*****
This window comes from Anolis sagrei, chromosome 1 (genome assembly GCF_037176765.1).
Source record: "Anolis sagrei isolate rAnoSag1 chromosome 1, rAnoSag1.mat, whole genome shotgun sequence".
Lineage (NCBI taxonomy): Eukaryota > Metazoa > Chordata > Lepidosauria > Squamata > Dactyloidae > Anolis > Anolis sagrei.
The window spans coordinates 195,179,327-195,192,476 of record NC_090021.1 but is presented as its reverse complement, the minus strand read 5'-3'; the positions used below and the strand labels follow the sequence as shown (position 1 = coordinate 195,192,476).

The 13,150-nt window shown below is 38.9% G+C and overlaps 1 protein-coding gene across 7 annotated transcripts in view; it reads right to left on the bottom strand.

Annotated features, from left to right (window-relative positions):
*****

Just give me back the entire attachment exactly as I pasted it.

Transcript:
This window comes from Anolis sagrei, chromosome 1 (genome assembly GCF_037176765.1).
Source record: "Anolis sagrei isolate rAnoSag1 chromosome 1, rAnoSag1.mat, whole genome shotgun sequence".
Lineage (NCBI taxonomy): Eukaryota > Metazoa > Chordata > Lepidosauria > Squamata > Dactyloidae > Anolis > Anolis sagrei.
The window spans coordinates 195,179,327-195,192,476 of record NC_090021.1 but is presented as its reverse complement, the minus strand read 5'-3'; the positions used below and the strand labels follow the sequence as shown (position 1 = coordinate 195,192,476).

The 13,150-nt window shown below is 38.9% G+C and overlaps 1 protein-coding gene across 7 annotated transcripts in view; it reads right to left on the bottom strand.

Annotated features, from left to right (window-relative positions):